You can use neosporin if you’d like, just do not use the pain relieving one. Just regular neosporin. But you don’t need to do this either, just make sure the wound is staying clean.
It's relieving to hear it's like skinning a knee... I will be picking up some Neosporin (the pain-FULL one lol) tomorrow morning. I've don't tons of research about this, and there's not much out there.

The second mouse she ate (the problem mouse) was actually a bit smaller than what she normally eats, and it was smaller than the first mouse (went down without any issues). Like I said earlier, she ate it a bit sideways and it bulged out in one lump like this... Excuse the bad drawing ****
Screenshot_20190719-044032.jpg
 

stella1979

Moderator
Messages
7,494
Reaction score
9,624
Points
608
Experience
5 to 10 years
Awww, poor baby girl. Bet that hurt some but let's remember, lol, animals are tougher than lots of humans.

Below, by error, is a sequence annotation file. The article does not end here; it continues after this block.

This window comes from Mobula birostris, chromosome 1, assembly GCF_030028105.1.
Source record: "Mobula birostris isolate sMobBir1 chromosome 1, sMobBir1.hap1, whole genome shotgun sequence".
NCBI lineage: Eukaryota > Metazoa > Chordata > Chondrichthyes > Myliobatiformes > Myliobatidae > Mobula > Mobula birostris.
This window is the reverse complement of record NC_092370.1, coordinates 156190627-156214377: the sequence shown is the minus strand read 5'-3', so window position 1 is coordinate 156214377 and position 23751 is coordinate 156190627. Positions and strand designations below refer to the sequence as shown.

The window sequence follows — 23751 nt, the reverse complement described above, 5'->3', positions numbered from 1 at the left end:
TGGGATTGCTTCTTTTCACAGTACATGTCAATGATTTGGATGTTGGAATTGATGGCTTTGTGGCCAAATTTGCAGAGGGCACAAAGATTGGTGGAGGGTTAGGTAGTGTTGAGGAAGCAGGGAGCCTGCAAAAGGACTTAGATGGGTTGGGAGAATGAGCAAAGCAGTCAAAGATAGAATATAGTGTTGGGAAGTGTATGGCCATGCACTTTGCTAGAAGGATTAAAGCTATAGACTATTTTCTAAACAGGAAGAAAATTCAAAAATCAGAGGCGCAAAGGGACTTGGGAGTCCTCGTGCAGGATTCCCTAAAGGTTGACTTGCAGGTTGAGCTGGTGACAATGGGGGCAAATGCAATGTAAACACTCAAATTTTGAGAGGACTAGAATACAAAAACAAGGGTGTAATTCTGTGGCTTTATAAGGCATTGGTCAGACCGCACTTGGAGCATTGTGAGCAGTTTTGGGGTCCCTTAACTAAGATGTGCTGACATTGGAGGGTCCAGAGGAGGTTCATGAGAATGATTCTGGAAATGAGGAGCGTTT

With any wound, we want to provide the cleanest possible environment to aid in preventing infection. I am not an expert at reptile keeping but would say, if you can safely do the following, without putting too much stress on her, then... I'd recommend changing her paper towel daily, and well as washing the water bowl and offering fresh clean water every day. While you're at it, you might consider cleaning the inside of the enclosure with a commercial herp-safe disinfectant more often than you might usually do as well.

Lastly, even though she has been eating a particular size rodent, it seems best to offer smaller while the wound heals as well as for a while afterward to avoid reinjuring the freshly healed area. If the smaller size won't provide her with the necessary nutrition on your regular feeding schedule, well, I'd imagine you could increase the frequency of feedings for a time.
 
  • Thread starter
  • Thread Starter
  • #5

Kysarkel000

Well Known Member
Messages
992
Reaction score
406
Points
78
Experience
2 years